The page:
Covell widening continues
Edmond engineering staffers met with the project consultant on the Covell Road widening project from Fairfax Office Park to Interstate 35 to compare the proposed commercial development to the streets.
Staff members will meet with potential developers to discuss possible modifications to the right-of-way requirements on the proposed road improvements.
The environmental assessment is being updated so it can be resubmitted to the Oklahoma Department of Transportation for review, City Manager Larry Stevens said.
The project is estimated to cost more than $10 million.
A conference center and hotel, McDonald’s and Crest Foods are to be built in the area.
Trail work progresses
The city has responded to the U.S. Army Corps of Engineers with public comments about the environmental assessment for the trails from Interstate 35 to Arcadia Lake.
A private/public partnership has been proposed to build the 18-foot paved trail for walking, jogging and bicycles from Spring Creek Park and around the lake
City staff members are also pursuing the federal permits needed for the first section of the project from I-35 to Spring Creek Park to be bid in March and paid for with taxpayer money. The bid would be awarded in April with construction to be completed in August.
The estimated cost of the project from I-35 to Spring Creek Park is now $3.2 million. Funds are expected to come out of the 2000 sales tax money approved by voters for capital improvements.
“The cost increased significantly when the trail was widened to 18 feet from the initial 10-foot concept,” said City Manager Larry Stevens. “We believe the city’s additional funding will serve as evidence of the significant local commitment to the project, which should help attract potential private donors for the remaining trail project around the lake.”
The section around the lake is estimated to cost between $15 million and $20 million.
Oklahoma Environmental Services of Oklahoma City began removing two 10,000-gallon underground petroleum storage tanks Tuesday at the south site of the new public safety center complex west of Broadway and 33rd Street.
The tanks are on city-owned property that was once the James H. Harrod Vehicle Maintenance Facility.
Crews were expected to complete the job by Friday afternoon. Cost to remove the tanks is $52,300.
The 15,000-square-foot building will be built on top of where the tanks were once buried.
A crime laboratory and storage for evidence and police vehicles will be housed on the property. The remainder of the complex — a home for police headquarters, emergency management operations and 911 communications — is being constructed at First Street and Littler Avenue.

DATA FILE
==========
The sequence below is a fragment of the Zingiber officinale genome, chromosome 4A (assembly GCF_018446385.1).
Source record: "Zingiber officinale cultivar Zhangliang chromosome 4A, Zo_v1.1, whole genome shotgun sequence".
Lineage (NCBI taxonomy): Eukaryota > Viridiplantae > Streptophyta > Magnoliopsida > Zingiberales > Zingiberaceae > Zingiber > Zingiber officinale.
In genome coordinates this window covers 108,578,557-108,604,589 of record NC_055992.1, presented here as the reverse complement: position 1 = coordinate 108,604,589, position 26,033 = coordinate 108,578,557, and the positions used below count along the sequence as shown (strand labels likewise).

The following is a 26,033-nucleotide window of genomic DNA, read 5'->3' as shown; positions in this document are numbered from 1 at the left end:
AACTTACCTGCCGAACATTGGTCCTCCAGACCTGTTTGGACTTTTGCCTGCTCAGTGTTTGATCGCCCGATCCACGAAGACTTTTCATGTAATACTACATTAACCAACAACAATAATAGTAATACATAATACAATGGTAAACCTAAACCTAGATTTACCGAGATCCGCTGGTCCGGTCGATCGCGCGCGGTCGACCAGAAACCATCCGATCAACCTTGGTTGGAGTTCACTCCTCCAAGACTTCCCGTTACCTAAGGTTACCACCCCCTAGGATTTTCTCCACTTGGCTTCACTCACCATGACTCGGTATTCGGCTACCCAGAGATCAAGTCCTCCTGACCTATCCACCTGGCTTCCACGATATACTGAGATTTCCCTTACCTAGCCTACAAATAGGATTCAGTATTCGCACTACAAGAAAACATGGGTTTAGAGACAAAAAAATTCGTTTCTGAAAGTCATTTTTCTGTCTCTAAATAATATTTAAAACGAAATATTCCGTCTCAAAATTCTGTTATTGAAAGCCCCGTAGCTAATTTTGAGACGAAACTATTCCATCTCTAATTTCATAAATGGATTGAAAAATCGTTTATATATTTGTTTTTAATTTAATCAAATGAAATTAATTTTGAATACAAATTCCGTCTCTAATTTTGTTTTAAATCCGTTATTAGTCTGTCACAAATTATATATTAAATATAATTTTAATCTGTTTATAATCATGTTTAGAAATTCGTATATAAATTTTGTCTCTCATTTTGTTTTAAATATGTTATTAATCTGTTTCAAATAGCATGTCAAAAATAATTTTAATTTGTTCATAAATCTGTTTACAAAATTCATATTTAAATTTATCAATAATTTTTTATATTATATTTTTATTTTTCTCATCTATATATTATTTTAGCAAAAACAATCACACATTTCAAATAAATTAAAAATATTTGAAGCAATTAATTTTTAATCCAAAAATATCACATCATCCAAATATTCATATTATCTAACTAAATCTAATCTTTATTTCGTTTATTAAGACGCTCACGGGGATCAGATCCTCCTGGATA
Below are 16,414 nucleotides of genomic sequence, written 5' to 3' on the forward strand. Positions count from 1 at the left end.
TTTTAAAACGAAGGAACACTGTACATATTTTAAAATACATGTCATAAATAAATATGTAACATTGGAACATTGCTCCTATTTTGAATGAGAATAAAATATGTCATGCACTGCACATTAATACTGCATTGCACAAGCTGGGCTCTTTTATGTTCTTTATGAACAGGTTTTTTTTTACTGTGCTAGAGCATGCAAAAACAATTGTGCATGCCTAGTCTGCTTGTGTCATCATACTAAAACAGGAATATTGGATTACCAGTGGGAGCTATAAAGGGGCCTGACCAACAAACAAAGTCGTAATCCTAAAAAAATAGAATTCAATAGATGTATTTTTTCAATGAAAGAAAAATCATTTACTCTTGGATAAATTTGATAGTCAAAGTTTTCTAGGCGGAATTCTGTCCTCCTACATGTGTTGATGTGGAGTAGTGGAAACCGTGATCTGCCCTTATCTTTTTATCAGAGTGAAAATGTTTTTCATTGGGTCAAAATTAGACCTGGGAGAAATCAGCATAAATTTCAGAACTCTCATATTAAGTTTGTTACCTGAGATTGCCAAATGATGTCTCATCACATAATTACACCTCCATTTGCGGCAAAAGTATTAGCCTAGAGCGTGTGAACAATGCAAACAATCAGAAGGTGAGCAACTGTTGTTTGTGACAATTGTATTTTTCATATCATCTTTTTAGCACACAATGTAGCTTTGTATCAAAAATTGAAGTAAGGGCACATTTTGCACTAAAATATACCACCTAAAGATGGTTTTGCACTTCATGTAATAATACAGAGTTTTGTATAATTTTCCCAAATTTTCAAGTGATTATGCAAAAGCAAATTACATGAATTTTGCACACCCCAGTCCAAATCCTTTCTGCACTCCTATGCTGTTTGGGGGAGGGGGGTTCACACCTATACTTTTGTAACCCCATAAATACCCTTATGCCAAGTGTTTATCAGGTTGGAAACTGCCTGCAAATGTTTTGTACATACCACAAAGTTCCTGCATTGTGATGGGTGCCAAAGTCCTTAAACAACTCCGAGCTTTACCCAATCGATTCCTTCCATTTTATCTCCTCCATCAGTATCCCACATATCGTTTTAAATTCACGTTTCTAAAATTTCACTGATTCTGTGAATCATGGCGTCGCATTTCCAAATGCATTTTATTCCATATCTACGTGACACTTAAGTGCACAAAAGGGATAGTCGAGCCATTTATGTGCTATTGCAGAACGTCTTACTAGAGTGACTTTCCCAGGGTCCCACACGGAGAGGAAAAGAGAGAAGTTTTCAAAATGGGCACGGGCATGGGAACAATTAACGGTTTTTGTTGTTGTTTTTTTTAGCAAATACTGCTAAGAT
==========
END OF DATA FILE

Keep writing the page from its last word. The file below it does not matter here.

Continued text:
The city is spending $27.5 million on the complex.
Property rezoned commercial
Edmond planning commissioners this week approved rezoning 1.9 acres from single family to retail. The property is on the southeast corner of Covell Road and Boulevard.
City council members will make a final decision at their March 24 meeting.
Randel Shadid, attorney for the developer, S&L LLC, said the property would be used for such businesses as coffee shops and dry cleaners.
It’s a fact
Edmond and Norman have an 8.25 percent sales tax rate, the lowest in a comparison of eight cities in the metro area. Moore, Nichols Hills and The Village have an 8.5 percent sales tax rate. The highest sales tax rate is in Yukon with 8.85 percent. Midwest City’s rate is 8.35. Oklahoma City’s sales tax rate is 8.375 percent. Each sales tax rate includes 4.5 percent for the state and the remaining money goes to the cities.
Edmond schools spring break is March 17 to 21.
Edmond Memorial’s Swine Week starts Monday.
Edmond City Council meets at 5:30 p.m. Monday at 20 S Littler Ave.
Reader Jason Ogilbee asked: “I would like to know what the plans are for the large mound of dirt that occupies the southeast corner of 33rd Street and Bryant Avenue. The dirt was trucked to that location from the construction of the new public safety center. The piles of dirt make that intersection unsightly.”
Assistant City Manager Steve Commons answered: “The developer of the site obtained an earth disturbance permit to level and raise the elevation of the property. It is my understanding that the developer plans a commercial development.”
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